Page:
James Smith of the BBC’s Natural History Unit talks about the experience of live broadcasting natural history content, as well as audiences craving the countryside in their homes, and how the NHU archival footage could be used to document the changing state of the UK’s natural heritage.
James Honeyborne, producer and director of award-winning wildlife TV documentaries for BBC, Discovery Channel and National Geographic discusses environmental issues, the Africa series and the upcoming Oceans series.
Jack Perks, underwater cameraman and fish aficionado, describes what it is like starting out as a young natural history filmmaker, exploring wildlife in Britain, and the role of social media in connecting with new audiences.
Harry Marshall, Creative Director at Icon Films, discusses the ethics of opening up private and public archives, as well as the conservation of king cobras, environmental filmmakers around the world, and the box office success of River Monsters.
Doug Allan, Emmy and BAFTA award-winning cameraman, talks Blue Planet, changing technology and the changing planet.
Dominic Weston, a seasoned series producer of natural history programming, discusses the place of storytelling in natural history filmmaking, whether environmental messages can be packaged as entertaining television, and the future of wildlife television.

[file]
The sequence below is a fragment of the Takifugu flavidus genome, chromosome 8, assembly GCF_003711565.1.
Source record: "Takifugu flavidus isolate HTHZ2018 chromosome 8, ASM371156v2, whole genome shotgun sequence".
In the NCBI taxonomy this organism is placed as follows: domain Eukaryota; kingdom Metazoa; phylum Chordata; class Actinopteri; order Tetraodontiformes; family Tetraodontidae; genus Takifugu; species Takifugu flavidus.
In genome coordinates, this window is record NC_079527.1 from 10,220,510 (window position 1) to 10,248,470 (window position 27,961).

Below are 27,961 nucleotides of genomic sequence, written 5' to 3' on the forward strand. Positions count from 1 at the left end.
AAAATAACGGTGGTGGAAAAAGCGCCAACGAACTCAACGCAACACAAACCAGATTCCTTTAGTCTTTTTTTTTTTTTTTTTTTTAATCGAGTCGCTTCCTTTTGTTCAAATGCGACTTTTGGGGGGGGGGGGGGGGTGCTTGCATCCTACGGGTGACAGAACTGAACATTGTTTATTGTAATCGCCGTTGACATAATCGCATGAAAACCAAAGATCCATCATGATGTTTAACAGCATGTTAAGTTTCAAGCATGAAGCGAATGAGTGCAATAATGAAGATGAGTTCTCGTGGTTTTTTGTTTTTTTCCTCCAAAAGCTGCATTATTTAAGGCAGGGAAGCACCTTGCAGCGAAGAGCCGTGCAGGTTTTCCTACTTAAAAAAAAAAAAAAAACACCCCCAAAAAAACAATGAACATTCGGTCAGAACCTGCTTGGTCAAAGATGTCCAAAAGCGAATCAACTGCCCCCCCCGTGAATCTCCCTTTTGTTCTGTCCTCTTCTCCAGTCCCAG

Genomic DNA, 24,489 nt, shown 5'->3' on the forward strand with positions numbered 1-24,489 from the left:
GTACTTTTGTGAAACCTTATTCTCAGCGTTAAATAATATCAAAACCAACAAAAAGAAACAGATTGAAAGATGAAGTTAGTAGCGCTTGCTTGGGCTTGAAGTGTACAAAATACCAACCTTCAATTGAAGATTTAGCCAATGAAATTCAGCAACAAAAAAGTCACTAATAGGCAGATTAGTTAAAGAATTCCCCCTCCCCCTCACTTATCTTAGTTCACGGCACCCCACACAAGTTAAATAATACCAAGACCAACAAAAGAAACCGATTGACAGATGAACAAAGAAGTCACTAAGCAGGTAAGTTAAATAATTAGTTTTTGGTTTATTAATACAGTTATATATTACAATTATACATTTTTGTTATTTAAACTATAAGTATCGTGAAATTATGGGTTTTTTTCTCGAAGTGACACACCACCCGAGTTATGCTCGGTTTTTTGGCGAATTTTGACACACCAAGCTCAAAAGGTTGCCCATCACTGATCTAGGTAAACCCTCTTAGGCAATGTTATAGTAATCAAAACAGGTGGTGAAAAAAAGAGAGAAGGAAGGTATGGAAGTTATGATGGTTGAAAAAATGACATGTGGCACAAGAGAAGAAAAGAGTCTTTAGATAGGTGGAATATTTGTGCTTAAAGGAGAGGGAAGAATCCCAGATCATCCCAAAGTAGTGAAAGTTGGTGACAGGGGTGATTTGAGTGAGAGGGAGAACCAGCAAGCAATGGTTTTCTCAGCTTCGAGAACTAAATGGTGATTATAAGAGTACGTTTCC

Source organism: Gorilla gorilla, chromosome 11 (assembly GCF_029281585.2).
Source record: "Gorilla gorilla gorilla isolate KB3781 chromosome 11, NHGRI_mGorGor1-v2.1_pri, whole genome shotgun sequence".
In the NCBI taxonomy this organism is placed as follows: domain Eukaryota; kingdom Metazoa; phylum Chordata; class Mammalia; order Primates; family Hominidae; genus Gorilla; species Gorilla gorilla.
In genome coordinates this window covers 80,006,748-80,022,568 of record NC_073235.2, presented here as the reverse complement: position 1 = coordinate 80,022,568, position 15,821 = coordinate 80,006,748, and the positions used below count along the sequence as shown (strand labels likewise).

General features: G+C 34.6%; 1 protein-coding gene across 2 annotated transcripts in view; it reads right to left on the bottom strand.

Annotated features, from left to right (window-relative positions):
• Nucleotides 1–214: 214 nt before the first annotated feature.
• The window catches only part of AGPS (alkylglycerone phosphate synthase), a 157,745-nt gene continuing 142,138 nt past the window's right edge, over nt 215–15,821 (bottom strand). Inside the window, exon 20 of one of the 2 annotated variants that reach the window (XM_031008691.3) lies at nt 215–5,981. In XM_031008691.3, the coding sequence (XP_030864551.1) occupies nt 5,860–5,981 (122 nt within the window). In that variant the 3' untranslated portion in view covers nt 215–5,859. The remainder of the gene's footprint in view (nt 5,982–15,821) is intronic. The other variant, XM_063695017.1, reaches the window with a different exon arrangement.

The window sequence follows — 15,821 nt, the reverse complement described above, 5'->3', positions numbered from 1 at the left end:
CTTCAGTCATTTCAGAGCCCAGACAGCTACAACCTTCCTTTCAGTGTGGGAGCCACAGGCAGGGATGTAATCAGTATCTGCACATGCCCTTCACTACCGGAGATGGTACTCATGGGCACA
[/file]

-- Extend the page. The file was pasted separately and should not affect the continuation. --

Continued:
Pioneer of natural history television Desmond Morris discusses Zoo Time, digital archive, David Attenborough, climate change, human behaviour and the future.
Dawn Parsonage-Kent, Creative Director at Green.TV, expands on green television, how to rebrand the vulture, and the implications of changing audiences for environmental broadcasting.
David Allen, head producer at Passion Planet, discusses how to turn blue-chip filmmaking on its head, the importance of compelling stories, and the opportunities around opening up archives.
Dan Rees, of the BBC’s Natural History Unit, shares his insights into the extent to which environmental issues can be incepted into blue-chip natural history programming; and what the benefits of opening up the BBC’s archive could be, in particular when it comes to the future of crafting climate change messages.